MOORPARK : Officials Break Ground for Expansion of City’s Library
In this bleak time for library funding in Ventura County, Moorpark got a small dose of sunshine Monday when officials hefted a ceremonial shovel to break ground for expansion of the city’s library.
With long-promised money from the county, the city and private donations, the library will expand by 25% and add a 32-space parking lot. Construction is expected to be completed by July.
“Although it’s not as big as we’d like,” Ventura County Supervisor Judy Mikels said, “Hopefully, all the needs can be met in a way we all can afford.”
Mikels joined former Supervisor Vicky Howard, Moorpark Mayor Paul Lawrason and Library Services Director Dixie Adeniran at the small outdoor ceremony, which capped more than five years of work.
Built in 1980, Moorpark’s library is considered the county’s smallest, compared to the size of the population it serves. At just shy of 5,000 square feet, the library has had a difficult time serving the more than 28,000 people that live in the city, officials said.
Much praise was heaped on Howard, who is credited with persuading the county to commit to spending $260,000 on the expansion in 1991. Total cost is expected to reach $377,000.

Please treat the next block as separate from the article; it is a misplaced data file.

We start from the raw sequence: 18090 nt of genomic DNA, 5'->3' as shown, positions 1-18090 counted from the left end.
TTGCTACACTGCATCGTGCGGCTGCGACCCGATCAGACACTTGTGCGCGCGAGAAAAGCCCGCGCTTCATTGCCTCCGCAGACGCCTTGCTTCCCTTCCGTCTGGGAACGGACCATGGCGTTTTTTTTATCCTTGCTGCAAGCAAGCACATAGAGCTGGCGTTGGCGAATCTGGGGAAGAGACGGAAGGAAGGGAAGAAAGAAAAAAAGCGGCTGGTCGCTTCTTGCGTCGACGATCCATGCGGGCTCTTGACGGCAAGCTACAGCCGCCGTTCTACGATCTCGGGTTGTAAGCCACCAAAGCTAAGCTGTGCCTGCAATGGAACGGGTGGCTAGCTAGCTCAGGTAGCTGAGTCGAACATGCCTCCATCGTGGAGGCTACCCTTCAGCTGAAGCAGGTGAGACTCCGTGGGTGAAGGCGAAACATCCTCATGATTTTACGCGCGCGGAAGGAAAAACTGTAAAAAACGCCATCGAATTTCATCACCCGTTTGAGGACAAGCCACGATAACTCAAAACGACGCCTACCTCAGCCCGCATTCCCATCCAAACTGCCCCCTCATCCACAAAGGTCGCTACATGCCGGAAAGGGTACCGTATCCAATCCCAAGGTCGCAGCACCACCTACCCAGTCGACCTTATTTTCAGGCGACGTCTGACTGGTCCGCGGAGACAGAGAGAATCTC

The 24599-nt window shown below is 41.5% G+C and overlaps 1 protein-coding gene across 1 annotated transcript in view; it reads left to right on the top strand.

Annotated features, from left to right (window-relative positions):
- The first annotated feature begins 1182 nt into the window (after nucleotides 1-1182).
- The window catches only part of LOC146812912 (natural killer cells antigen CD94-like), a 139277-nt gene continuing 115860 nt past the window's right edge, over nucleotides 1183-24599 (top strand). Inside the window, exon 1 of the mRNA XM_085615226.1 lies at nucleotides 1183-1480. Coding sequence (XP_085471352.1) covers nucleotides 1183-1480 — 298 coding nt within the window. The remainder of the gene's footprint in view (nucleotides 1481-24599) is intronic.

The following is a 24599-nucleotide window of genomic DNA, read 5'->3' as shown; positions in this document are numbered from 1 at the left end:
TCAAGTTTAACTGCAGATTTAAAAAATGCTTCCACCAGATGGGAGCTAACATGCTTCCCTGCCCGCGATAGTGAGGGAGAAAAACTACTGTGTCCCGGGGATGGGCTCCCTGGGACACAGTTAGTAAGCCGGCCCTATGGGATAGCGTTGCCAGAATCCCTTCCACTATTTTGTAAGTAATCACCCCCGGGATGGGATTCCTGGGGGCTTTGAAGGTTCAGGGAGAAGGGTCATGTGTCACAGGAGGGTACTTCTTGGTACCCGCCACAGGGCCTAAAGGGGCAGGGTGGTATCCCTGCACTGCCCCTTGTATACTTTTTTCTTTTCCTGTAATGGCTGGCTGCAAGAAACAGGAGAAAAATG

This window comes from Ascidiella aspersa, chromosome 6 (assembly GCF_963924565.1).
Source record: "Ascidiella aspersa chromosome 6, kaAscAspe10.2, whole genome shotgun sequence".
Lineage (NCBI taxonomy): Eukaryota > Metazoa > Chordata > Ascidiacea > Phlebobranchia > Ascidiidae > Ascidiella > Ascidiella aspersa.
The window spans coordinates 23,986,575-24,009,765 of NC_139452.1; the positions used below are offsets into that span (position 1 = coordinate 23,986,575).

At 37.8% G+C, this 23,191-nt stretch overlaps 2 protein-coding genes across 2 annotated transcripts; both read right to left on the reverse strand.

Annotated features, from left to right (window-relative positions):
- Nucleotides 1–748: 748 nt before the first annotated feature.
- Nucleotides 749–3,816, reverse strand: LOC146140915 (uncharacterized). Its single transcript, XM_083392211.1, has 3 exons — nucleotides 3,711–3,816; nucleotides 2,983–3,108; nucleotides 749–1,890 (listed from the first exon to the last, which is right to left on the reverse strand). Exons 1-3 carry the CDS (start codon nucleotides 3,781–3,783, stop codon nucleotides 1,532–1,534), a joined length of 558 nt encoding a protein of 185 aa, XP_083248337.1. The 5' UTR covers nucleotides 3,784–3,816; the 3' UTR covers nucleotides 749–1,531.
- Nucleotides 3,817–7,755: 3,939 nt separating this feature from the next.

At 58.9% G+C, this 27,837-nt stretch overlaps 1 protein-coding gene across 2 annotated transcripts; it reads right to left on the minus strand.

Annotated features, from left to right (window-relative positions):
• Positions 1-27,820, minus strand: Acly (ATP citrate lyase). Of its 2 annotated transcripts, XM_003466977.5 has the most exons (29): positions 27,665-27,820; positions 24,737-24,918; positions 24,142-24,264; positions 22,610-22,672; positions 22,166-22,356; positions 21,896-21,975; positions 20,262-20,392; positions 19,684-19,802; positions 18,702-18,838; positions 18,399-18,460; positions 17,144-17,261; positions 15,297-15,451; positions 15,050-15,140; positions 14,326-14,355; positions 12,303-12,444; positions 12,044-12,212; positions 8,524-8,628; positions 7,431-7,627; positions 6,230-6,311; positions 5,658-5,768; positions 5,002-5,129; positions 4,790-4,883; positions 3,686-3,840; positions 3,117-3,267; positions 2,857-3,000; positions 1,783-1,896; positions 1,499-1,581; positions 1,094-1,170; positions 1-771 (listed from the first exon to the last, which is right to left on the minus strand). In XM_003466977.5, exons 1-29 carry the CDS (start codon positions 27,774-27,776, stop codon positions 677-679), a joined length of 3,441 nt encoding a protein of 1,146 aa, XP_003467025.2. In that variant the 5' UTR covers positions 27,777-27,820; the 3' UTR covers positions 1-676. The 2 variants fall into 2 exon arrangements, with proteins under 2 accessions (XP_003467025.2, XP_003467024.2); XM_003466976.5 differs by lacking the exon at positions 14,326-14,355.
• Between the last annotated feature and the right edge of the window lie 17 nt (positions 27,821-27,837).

Howard said the project came together because the county worked with the city of Moorpark and volunteers.
“Instead of doing something that was not possible, we asked ourselves what can we do,” she said. “We worked with what we had.”
The city of Moorpark came through with about $65,000, and residents of the city pitched in $34,000 during a telethon fund-raiser. Another $12,150 came from a few area businesses and the Moorpark Friends of the Library.
Apart from work on the Saticoy library and plans for work on a library in Oak Park, the Moorpark expansion is the first new construction for the county library system in three years, said Donna Roff, assistant manager for community libraries.
The county’s Library Services Agency, which operates the 16 community libraries, has been reeling over the past three years as state budget cuts have slashed its annual budget from $10 million to $5.8 million.
The cuts have resulted in drastically reduced hours and services, Roff said. Several cities have responded by trying to pass local tax initiatives to fund their own libraries. Other plans, including the breakup of the library system, have been introduced as a way to keep the struggling system afloat.